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Preamble: I'm being reference-checked by a company. This company has asked me to send them my personal details (like NI numbers) via email (unsecured; unencrypted: big no-no). (To avoid side-tracking the question, I contacted the company and we came up with a different method).

I'm aware that the data protection act requires the data to be kept safe. But who's job is it to ensure that it gets there safe? Especially that the information is being requested by them, but the onus is on me to send it? Who's at fault if the data is intercepted?

Is the data my responsibility until it arrives at their system (I think so?), or is it their responsibility to make sure that the data is transferred in a secure manner?

Under my understanding, if I were a company sending someone else's details in this manner, I'm liable. But if I were a company taking bank details over HTTP, it's also on me and not the customer, right?

Short version: If someone asks me for my information, do they have to ensure it is sent to them securely, or do I?

(Again, to avoid derailing the question: I'm looking for the interpretation of people with a stronger background in this issue than me. I'm not looking for legal advice. Future-people reading the question shouldn't interpret answers as legal advice).

  • I'm not sure this question belongs on this site. Perhaps legal.stackexchange.com would be better? – Neil Smithline Jan 15 '16 at 18:17
  • @NeilSmithline I wasn't sure either way (Information Security struck me as being a bit more tightly bound to "legalities of security of information"). If it is better there, is there a "move" button, or would I just close here and re-write there? – KidneyChris Jan 15 '16 at 18:25
  • (it's also law.stackexchange.com if anyone's trying to follow the link) – KidneyChris Jan 15 '16 at 18:28
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    (I don't have more background); Data Protection Act sect. 1 says a "data controller" is whoever determines the purposes for which data is processed, and section 4 says - "it shall be the duty of a data controller to comply with the data protection principles in relation to all [data he controls]". Seems to me that you are a data controller because you have the data, and they are a data controller because they determine they need the data, so it's on both of you (2x not .5 each). – TessellatingHeckler Jan 15 '16 at 21:07
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    i.e. it's on you to make sure the data you control doesn't leave insecurely, and it's on them to make sure they data they are getting doesn't arrive insecurely, and they overlap in a way that makes you both responsible if data is lost. And that since you had it first, it's on you to guard that you aren't giving the data to an organisation that will process it unsafely. All my layman's reading though. – TessellatingHeckler Jan 15 '16 at 21:18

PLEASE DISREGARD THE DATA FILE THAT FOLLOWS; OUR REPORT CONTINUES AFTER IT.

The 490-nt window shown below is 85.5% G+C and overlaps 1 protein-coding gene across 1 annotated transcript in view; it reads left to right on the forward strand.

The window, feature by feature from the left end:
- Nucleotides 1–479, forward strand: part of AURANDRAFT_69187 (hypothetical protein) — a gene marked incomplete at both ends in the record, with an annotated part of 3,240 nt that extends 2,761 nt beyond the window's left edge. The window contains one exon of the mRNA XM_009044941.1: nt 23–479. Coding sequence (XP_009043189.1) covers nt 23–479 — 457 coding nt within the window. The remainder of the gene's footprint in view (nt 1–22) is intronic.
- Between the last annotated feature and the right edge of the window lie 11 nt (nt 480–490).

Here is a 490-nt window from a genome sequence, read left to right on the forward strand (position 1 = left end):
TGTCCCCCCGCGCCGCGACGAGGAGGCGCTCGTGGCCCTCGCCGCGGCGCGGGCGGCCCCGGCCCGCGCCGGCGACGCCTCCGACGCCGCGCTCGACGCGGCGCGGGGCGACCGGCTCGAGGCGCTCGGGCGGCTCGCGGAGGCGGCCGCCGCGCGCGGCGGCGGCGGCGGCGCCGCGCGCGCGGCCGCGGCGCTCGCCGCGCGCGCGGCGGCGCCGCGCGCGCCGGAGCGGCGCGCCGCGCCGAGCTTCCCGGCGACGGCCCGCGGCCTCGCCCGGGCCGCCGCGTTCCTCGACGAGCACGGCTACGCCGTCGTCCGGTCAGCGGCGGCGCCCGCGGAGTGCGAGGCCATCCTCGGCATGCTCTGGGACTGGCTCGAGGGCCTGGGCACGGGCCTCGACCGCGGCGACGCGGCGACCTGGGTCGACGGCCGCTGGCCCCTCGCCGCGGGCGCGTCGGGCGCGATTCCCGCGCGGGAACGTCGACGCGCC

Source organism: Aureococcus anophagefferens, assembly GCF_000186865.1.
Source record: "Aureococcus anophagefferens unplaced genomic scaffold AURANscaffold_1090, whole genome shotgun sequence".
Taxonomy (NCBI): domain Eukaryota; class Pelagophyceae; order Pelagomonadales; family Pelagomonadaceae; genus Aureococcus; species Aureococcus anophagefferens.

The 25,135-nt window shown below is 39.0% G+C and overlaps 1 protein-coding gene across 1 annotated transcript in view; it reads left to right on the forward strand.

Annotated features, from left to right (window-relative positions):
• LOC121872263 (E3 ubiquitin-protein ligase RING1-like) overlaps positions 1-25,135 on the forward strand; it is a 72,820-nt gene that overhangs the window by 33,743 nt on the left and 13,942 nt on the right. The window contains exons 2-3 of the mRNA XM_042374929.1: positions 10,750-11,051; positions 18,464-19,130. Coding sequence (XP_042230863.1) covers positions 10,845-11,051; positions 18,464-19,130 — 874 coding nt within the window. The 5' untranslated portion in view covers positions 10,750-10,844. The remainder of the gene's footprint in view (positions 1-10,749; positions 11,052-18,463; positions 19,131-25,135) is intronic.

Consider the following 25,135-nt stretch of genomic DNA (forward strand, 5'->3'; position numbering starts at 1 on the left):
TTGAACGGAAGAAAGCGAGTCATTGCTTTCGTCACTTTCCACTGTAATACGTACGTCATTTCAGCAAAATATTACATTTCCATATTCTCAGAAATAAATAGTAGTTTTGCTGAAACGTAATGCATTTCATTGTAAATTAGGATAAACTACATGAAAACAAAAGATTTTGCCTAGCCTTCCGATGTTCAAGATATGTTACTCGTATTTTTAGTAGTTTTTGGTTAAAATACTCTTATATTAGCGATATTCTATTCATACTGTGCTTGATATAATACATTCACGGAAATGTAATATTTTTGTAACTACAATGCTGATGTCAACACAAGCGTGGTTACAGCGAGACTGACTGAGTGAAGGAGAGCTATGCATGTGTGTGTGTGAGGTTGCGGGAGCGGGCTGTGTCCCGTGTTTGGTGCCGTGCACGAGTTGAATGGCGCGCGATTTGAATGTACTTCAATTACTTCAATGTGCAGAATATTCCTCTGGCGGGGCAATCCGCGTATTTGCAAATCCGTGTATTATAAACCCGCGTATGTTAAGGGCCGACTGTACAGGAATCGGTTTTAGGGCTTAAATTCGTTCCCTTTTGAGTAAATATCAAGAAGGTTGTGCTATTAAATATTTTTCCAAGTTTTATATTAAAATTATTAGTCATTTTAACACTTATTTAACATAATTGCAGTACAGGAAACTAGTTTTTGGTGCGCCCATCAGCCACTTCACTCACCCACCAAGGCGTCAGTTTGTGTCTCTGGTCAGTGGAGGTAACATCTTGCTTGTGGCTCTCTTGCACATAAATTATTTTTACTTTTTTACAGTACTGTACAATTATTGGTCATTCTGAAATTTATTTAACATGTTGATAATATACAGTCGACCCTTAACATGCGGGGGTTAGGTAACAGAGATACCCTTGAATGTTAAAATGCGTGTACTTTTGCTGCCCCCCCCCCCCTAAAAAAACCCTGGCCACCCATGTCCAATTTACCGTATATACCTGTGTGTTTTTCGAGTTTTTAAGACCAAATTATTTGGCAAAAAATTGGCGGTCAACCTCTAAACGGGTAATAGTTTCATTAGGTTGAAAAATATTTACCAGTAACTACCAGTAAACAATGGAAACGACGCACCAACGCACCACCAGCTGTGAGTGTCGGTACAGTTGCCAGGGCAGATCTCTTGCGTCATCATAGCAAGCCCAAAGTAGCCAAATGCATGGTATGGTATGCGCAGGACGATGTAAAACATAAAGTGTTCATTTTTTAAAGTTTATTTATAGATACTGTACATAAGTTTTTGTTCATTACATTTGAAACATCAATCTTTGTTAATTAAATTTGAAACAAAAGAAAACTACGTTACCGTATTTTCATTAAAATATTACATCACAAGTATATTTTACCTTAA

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Please let me start by saying that I am an IT person not a lawyer. As such, this is my opinion on the matter and cannot be taken as definitive.


As in the comments, the Data Controller is responsible for the data over all. The DC may pass data to others to process and Data Processors have their own responsibilities but the Data Controller cannot devolve their responsibility.

However, in this case, none of that really applies. You are choosing to send your personal data to someone. Once it is with them, they will be Data Controllers not you.

For transmission, the issues are somewhat complex. If the recipient is providing the mechanism for transfer then they have a responsibility to ensure that it is secure and doesn't leak your personal data since they are the DC.

Anyone claiming to keep your data secure who then asks you to transmit it unsecured would already be breaking at least the spirit of the legislation. However, if you are foolish enough not to think about this and you agree to send it anyway, I rather suspect that this would be taken into account if there was a breach.

Thankfully, you clearly have thought about it!

So there is something of a shared responsibility to begin with and then the organisation holding your data becomes a Data Controller and has responsibility.

For banking, there is a lot more than the DP act to take into account as that is a far more regulated industry. If a bank creates a financial system for you as a customer and fails to secure it properly, the responsibility in the UK at least will certainly fall on them not you. As a customer, you cannot be expected to understand the technical issues around cyber security. Customer protections in banking are excellent in the UK and you would most certainly get back any money lost & could expect to have expenses covered for any identity theft.

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